I've been a victim of identity theft. What do I do?

We've compiled information published by official Canadian organisms. Please don't trust even our own text: go to the source webpages and verify the phone numbers before calling.

From Identity theft and you, Office of the Privacy Commissioner of Canada:

If you think you’ve been targeted, there are actions you should take to address the situation. Depending on the circumstances, you might need to:

  • Report the incident to local police if the matter involved a theft/crime

  • Report the incident to the Canadian Anti-Fraud Centre (1-888-495-8501) if the matter involved a scam or fraud

  • Advise your bank and credit card companies. Request new bank or credit cards with new numerical identifiers on them

  • Report any missing identity documents or cards, such as a driver’s licence, a health card or immigration documents to the appropriate organization

From What should you do if you think you are a victim of identity theft?, by the CRA:

You should immediately:

  • notify your financial institution and the local police;

  • contact the CRA at 1-800-959-8281;

  • report the theft to a credit reporting agency such as Equifax or TransUnion;

  • keep records of recent purchases, payments, and financial transactions; and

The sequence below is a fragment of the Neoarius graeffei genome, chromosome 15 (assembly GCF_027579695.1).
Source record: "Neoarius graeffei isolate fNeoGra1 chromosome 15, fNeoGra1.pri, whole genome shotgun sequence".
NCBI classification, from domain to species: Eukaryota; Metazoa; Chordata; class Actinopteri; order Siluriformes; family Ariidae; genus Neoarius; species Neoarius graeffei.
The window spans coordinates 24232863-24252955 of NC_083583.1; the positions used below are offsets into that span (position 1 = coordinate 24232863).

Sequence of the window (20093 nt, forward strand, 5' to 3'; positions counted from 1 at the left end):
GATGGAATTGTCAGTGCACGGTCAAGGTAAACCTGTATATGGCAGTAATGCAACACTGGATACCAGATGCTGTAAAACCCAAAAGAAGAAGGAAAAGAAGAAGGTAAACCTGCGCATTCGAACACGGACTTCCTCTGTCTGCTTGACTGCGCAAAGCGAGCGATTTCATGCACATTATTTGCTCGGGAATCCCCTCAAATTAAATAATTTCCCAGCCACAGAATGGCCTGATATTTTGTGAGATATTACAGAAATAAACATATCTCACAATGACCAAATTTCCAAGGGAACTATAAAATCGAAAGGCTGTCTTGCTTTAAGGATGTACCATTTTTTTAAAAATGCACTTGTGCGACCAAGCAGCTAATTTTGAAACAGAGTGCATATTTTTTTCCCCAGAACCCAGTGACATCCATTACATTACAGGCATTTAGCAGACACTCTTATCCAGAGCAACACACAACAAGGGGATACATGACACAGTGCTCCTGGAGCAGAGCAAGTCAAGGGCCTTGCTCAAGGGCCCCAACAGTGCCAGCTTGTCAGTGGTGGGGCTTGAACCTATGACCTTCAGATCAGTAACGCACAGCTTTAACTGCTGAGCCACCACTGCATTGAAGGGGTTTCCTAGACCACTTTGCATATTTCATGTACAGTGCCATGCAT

• call 1-800-O-Canada (1-800-622-6232) for information on where and how to replace identity cards such as your health card, driver’s licence, or SIN if necessary.

To report a fraudulent communication, or if your identity was stolen as part of a scam, please contact the Royal Canadian Mounted Police’s Phonebusters by email at info@phonebusters.com or call 1-888-495-8501.

You are also encouraged to check your credit report periodically and verify the data you will find in there. You'll need to check with the two credit bureaus working in Canada (Equifax and TransUnion). Instructions to access your information free of charge are available here for Equifax and here for TransUnion. Also, it's possible that you can access your credit report and score from one of these companies via your bank account (for example, Scotiabank provides TransUnion data to their customers for free.) Lastly, there are services like Borrowell or Credit Karma that you can also use to access that information. Please be aware that we're not endorsing any of these services.